Logically, water would be drawn toward the moon because of its gravitational pull, causing a tidal bulge. A tidal bulge also forms on the opposite side of the planet. So what’s going on? The moon’s gravity isn’t pulling on the water. It’s pulling on the whole earth too.

The water closest to the moon gets drawn towards it hardest. The Earth gets tugged toward the moon a little less vigorously, and water on the far side of the Earth is pulled much less. So essentially, it’s being left behind and forming its little lump.

Our moon has a slightly elliptical orbit that varies how far away it is by about 50,000 km each month. Tides are much more pronounced when closest to or in perigee than when it’s the farthest at apogee. The continents keep the water from freely flowing, complicating tidal patterns.

  • Most places get two alternating high and low tides a day. If the highs and lows are about the same, it’s called semi-diurnal.
  • If they’re different, it’s a mixed semidiurnal pattern. If they get one high and one low tide a day, it’s diurnal.

The moon is the biggest factor at work, but the Sun’s getting in on the action, too, with solar tides being about half as big as lunar tides.

  • When the Sun and the moon are aligned twice a month, we experience extreme highs and lows called spring tides because their powers combine.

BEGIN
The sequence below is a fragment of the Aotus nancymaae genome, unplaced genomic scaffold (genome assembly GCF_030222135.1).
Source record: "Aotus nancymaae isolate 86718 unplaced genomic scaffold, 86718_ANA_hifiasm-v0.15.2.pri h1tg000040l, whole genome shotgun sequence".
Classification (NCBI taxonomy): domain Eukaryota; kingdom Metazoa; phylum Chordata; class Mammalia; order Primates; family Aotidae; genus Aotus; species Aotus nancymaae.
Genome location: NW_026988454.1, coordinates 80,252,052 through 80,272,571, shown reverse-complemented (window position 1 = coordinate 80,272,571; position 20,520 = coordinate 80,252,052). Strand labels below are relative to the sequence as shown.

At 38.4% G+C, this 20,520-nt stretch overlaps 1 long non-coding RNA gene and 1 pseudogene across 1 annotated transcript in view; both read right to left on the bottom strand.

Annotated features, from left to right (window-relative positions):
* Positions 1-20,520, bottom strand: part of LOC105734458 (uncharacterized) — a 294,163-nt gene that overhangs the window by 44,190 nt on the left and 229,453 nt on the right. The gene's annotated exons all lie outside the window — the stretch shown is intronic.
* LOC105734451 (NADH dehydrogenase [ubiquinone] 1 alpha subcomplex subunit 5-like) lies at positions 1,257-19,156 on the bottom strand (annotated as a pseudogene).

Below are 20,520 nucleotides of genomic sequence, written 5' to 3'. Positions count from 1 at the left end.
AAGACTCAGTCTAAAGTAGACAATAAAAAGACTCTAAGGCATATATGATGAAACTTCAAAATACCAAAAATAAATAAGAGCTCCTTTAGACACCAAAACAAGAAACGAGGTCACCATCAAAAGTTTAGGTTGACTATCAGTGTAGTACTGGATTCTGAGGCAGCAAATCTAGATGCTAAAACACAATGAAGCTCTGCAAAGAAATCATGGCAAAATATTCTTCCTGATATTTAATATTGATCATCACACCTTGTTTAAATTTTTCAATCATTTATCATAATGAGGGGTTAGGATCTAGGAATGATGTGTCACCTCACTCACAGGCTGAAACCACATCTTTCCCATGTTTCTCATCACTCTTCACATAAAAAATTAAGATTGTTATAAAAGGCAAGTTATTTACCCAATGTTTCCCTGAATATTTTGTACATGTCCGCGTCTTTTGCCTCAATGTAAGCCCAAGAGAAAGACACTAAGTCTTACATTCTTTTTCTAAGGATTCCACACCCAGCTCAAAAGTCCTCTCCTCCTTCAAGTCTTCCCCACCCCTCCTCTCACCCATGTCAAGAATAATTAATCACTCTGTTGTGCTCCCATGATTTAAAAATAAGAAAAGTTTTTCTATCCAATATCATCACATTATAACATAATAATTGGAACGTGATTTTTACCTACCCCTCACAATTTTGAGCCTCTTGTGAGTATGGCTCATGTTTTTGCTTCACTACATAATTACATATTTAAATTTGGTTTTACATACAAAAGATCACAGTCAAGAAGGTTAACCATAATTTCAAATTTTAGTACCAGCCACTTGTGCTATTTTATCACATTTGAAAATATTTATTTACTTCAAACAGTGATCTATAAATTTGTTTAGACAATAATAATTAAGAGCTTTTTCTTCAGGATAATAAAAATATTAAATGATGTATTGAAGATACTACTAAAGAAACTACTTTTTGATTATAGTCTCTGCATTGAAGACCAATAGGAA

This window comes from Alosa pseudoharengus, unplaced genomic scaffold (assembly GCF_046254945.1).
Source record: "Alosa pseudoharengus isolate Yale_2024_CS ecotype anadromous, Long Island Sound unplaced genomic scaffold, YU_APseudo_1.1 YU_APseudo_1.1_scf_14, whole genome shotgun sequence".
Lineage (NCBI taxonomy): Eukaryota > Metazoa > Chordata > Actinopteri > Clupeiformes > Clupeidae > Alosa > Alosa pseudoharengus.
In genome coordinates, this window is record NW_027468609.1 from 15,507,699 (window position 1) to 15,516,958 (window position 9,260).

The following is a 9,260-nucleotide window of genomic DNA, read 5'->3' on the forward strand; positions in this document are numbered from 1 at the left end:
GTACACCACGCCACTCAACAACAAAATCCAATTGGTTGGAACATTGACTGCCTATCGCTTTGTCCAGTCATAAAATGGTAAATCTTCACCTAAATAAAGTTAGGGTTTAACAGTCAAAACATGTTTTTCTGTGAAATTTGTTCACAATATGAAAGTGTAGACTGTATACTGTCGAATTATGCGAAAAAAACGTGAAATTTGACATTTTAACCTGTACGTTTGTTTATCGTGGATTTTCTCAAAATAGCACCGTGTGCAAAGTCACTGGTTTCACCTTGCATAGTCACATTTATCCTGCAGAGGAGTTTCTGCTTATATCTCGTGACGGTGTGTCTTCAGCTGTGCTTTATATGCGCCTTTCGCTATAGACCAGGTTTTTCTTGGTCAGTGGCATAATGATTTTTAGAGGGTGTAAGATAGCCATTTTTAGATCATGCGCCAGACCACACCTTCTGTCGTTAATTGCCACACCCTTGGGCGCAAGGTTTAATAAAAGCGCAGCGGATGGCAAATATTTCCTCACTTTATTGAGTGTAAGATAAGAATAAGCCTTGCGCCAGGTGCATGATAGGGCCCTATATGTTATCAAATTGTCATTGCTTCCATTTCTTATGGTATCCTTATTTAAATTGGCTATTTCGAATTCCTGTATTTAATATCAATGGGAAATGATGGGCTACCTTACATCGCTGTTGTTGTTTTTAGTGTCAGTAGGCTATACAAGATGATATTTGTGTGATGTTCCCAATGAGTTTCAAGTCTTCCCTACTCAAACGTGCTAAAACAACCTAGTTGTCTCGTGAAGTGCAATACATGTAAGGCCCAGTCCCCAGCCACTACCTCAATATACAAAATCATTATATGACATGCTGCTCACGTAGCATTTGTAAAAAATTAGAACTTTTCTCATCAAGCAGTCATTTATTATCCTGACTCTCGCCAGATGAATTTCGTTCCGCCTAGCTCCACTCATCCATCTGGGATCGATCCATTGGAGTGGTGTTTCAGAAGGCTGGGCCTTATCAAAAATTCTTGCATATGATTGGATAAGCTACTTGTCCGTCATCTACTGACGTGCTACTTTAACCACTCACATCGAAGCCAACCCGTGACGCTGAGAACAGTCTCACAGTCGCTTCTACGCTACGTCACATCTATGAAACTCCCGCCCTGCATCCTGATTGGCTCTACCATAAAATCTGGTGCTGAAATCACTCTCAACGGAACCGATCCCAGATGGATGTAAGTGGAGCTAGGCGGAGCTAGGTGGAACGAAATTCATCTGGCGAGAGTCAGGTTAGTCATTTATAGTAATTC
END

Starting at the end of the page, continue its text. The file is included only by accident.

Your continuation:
The tidal force depends on several factors. For one thing, it depends on how strong the gravity is from the first object. The stronger the gravity, the more tidal force affected the object. It also depends on how wide the affected object is. The wider it is, the more the force of gravity from the first object changes across it, and the bigger the tidal force.

Finally, it depends on how far the affected object is from the first object. The farther away the affected object is, the lower the tidal force. Tides depend on gravity; if gravity is weaker, so is the tidal force. The overall effect of the tidal force is to stretch an object.

Moon is 380,000 kilometers away from Earth. So, the gravitational force it has on you is pretty small. You’re small compared to that distance, a couple of meters long from head to foot. But the Earth is big! It’s nearly 13,000 kilometers across. That means the Earth’s side facing the Moon is about 13,000 kilometers closer to the Moon than the other side of the Earth. It is a big distance, enough for tides to become important.

The Earth’s side facing the Moon is pulled harder by the Moon than the other side of the Earth, so the Earth stretches. It becomes ever so slightly football-shaped, like a sphere with two bulges pointing toward the Moon and away.